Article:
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Knife Cuts

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The Different Types of Knife Cuts and How to Make Them

Mastering the basic knife cuts is the foundation of proper and efficient cooking. Without them, the most simple tasks in the kitchen become a drudgery. Some people hate cooking for this very reason. This is why mastering all the basic knife cuts is an essential cooking skill. Not only does it simplify your work in the kitchen but having the right knife skills also protect you from injury. It is an important culinary art that comes in handy for both home cooks and professional chefs.

Mastering the different knife cuts is also important from a food presentation standpoint. Seasoned gourmands can instantly tell whether a dish has been prepared by a novice or professional chef simply by looking at the quality and precision of the knife cuts.

A good knife cut also serves a functional value depending on the type of food you are preparing. It enables you to achieve evenly cooked and delicious meals and depending on how fine it is, it can also have an impact on how fast your food cooks.

There are a number of knife cuts that you can master as a home cook or professional chef. These include the dices, baton, batonnet, brunoise, chop, julienne, chiffonade, paste and rondelle among many others. If you are a hobbyist, you may only need to master a few of these knife cuts. However, as a professional chef, you will need to master as many knife cuts as possible that will help you prepare your repertoire of dishes with efficiency.

Here is a brief overview of some of the basic knife cut skills that you need to learn to prepare the most delicious meals: -

Chopped

Best Knives: Gyuto, Santoku, Wüsthof Classic 8-inch Cook's Knife

 Koi Knives Gyuto Knife

Almost anyone can do chops. This is probably the most simple of the knife cuts. It is a quick and easy knife technique that you can use to cut your vegetables into roughly even sizes but without any consideration for their uniformity.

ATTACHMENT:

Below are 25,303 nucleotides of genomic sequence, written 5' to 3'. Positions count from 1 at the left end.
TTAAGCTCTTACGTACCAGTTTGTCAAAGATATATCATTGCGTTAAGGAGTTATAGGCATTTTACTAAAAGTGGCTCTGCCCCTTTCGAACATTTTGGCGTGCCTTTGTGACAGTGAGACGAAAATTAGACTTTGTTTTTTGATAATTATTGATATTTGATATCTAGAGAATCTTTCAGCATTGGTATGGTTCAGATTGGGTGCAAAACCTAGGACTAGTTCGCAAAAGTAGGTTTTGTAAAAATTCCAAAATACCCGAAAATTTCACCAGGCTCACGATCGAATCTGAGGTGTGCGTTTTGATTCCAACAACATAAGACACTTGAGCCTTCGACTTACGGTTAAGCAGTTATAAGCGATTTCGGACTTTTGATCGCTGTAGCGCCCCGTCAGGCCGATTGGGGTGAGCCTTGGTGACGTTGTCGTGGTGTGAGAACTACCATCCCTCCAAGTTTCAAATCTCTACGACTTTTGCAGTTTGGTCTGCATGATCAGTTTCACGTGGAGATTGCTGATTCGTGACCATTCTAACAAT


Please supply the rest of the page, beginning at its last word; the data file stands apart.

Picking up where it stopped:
You chop your vegetables by cutting them into small and roughly even shapes but you won’t be paying too much attention to the uniformity of their sizes. With chops, you are good to go as long as the chopped pieces appear uniform.

Chopped pieces are ideal for braises and stews or any other scenarios where you are planning to cook your vegetables for a long time. Use chopped pieces for any kind of dish where having perfect and uniform knife cuts would simply be a waste of your precious time.

Paste

Best Knives: Any Chef’s Knife

Some veggies such as garlic can be prepared into a fine paste and used in your cooking.

The paste is prepared by cutting and crushing the garlic into a fine paste. The garlic is first chopped up as finely as possible. A pinch of salt is then sprinkled on the chopped garlic and scraped with a chef’s knife. The salt provides an abrasive effect that will break down the garlic and help in further melting it down into a smooth paste.

This paste can subsequently be used in dishes where you need to create a garlic flavour without introducing the texture into the dish such as in uncooked sauces or dressings.

Bias Cuts

Best Knives: Gyuto, Santoku, any Chef’s knife

Koi Knives Gyuto Knives

When making bias cuts on your vegetables, you slant the knife slightly to the side and cut diagonally to produce slices with oval shapes.

Once you have slanted the knife at a bias, you can make consistent cuts of the vegetable which will create pieces with a bias rather than ones that are consistently round. To create an extreme bias in the cut, you only need to slant the knife even more acutely. For less bias in the cut, slant the knife subtly.

This may sound like overkill but bias cuts actually serve a functional value in your cooking. Creating a bias cut increases the surface area of the cut pieces which in turn reduces the cooking time for the ingredients.

Use bias cuts where you are stir-frying, for example, as this will help ensure your ingredients brown faster.  

Dice

Best Knives: Gyuto, Santoku, any Western-style Chef’s knife

Making a dice is the direct opposite of doing chops. Instead of an approximation, with dicing, you have to cut your fruits and vegetables into uniformly sized and neat cubes which will cook uniformly and which make for an impressive presentation.